All will be forgotten when they (possibly) take Italy to the cleaners next week.
                Four goals for the lions, things are looking up!

  12. I made heavy weather of this……probably because of constant interruptions …at least that’s my excuse and I’m sticking to it.
    Eventually got it all sorted out and explained mostly to my satisfaction. Not happy with the definition of 18d and didn’t like 19a. The clue seemed incomplete somehow. Did like 14a and 21d though.

    Thanks to Tilsit and the setter.

  13. The setters of the SPPs appear to have developed a consistency of just about the right level of difficulty and definitely the right level of enjoyment, perhaps our esteemed editor has given them appropriate guidance. This was no exception – **/****.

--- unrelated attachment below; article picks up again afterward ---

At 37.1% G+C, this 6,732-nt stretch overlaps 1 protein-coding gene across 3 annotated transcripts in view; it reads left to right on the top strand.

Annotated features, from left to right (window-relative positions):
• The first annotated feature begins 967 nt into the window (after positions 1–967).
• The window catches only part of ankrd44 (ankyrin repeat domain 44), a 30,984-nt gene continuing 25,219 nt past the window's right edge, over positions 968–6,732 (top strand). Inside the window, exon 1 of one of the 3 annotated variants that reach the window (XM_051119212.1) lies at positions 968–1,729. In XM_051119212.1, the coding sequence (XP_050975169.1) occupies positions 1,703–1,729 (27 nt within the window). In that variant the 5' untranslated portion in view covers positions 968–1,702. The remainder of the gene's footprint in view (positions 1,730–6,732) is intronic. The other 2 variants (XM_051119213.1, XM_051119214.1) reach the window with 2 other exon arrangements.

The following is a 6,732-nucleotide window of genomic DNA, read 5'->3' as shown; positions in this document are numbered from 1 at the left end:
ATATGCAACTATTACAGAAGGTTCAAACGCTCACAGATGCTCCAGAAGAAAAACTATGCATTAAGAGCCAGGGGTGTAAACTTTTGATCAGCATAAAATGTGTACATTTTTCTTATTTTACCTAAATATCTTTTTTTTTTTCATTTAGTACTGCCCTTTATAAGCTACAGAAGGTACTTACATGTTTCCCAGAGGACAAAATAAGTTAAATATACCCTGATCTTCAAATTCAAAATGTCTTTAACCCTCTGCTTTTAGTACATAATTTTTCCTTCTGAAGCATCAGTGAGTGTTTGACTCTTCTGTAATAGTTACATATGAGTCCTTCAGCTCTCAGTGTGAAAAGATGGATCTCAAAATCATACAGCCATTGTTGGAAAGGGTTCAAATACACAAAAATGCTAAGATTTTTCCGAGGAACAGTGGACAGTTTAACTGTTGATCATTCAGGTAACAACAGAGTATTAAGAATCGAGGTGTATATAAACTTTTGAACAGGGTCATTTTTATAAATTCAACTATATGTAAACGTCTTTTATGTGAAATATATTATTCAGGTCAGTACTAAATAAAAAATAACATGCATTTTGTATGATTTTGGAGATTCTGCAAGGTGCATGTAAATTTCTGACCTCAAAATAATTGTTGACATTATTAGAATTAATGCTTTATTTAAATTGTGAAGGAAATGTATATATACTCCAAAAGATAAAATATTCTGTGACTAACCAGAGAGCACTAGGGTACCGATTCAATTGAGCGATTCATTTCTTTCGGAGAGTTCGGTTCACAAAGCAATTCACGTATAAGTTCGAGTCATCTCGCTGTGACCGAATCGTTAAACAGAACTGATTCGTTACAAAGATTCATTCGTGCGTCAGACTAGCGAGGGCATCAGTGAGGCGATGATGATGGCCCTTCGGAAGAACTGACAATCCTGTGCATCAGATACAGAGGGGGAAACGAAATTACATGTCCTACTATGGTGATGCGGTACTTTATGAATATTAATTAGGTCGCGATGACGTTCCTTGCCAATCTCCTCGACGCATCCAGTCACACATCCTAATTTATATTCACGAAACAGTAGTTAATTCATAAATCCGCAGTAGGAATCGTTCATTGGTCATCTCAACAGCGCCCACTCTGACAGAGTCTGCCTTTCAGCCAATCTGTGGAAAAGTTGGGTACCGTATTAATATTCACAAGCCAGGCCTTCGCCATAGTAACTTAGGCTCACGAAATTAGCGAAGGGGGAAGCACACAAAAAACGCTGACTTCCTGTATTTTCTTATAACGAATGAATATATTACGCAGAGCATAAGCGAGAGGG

Candidates for favourite – 17a, 26a, 1d, and 2d – and the winner is 2d.
    Thanks to the setter and Tilsit.

  14. **/****. Enjoyable Saturday puzzle with a few pauses along the way. I think there are times I over complicate things e.g. 12a which I got straight away but then started looking for a more complex answer. Thanks to the setter and Tilsit.

      1. Both can have something to do with joints. I decided my first choice was wrong as it is not cryptic and just a synonym of the clue. This is my least liked clue of the day.

    1. Harold-
      I don’t think so if you treat it as a double definition. Hopefully I haven’t said too much for an SPP.

      1. Yes, it depends whether you regard the clue as a DD or a CD. I agree with LabradorsruleOK that it is probably the answer got from the former that is intended (and that is the answer given by Tilsit), but I think the other possibility could satisfy the CD.

  15. A few that I wasn’t too keen on, despite what the BRB may say – 15&28a plus 23d. I suppose it depends on the usage with which one is familiar.
    Favourite has to be 6d as a nod to the Handforth council meeting!